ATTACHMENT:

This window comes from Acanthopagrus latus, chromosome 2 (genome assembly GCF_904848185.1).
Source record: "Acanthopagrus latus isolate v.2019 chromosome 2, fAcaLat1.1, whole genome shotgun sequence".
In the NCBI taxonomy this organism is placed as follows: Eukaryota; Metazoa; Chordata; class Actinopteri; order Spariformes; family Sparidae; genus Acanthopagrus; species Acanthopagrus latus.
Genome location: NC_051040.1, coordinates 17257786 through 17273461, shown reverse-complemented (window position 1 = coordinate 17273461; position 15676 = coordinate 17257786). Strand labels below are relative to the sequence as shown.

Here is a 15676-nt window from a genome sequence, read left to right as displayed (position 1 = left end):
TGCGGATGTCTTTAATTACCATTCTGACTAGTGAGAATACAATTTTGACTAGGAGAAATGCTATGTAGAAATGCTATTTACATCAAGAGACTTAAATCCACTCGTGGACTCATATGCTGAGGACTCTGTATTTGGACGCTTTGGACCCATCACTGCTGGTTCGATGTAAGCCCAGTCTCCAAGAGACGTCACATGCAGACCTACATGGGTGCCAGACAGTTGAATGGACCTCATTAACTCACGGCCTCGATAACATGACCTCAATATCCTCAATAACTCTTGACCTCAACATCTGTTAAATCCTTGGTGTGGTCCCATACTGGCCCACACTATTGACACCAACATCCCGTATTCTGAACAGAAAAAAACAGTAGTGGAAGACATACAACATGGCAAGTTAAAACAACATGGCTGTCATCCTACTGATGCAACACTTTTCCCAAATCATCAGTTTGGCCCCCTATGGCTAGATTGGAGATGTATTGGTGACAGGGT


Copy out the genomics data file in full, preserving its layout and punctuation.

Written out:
This window comes from Acanthopagrus latus, chromosome 2 (genome assembly GCF_904848185.1).
Source record: "Acanthopagrus latus isolate v.2019 chromosome 2, fAcaLat1.1, whole genome shotgun sequence".
In the NCBI taxonomy this organism is placed as follows: Eukaryota; Metazoa; Chordata; class Actinopteri; order Spariformes; family Sparidae; genus Acanthopagrus; species Acanthopagrus latus.
Genome location: NC_051040.1, coordinates 17257786 through 17273461, shown reverse-complemented (window position 1 = coordinate 17273461; position 15676 = coordinate 17257786). Strand labels below are relative to the sequence as shown.

Here is a 15676-nt window from a genome sequence, read left to right as displayed (position 1 = left end):
TGCGGATGTCTTTAATTACCATTCTGACTAGTGAGAATACAATTTTGACTAGGAGAAATGCTATGTAGAAATGCTATTTACATCAAGAGACTTAAATCCACTCGTGGACTCATATGCTGAGGACTCTGTATTTGGACGCTTTGGACCCATCACTGCTGGTTCGATGTAAGCCCAGTCTCCAAGAGACGTCACATGCAGACCTACATGGGTGCCAGACAGTTGAATGGACCTCATTAACTCACGGCCTCGATAACATGACCTCAATATCCTCAATAACTCTTGACCTCAACATCTGTTAAATCCTTGGTGTGGTCCCATACTGGCCCACACTATTGACACCAACATCCCGTATTCTGAACAGAAAAAAACAGTAGTGGAAGACATACAACATGGCAAGTTAAAACAACATGGCTGTCATCCTACTGATGCAACACTTTTCCCAAATCATCAGTTTGGCCCCCTATGGCTAGATTGGAGATGTATTGGTGACAGGGT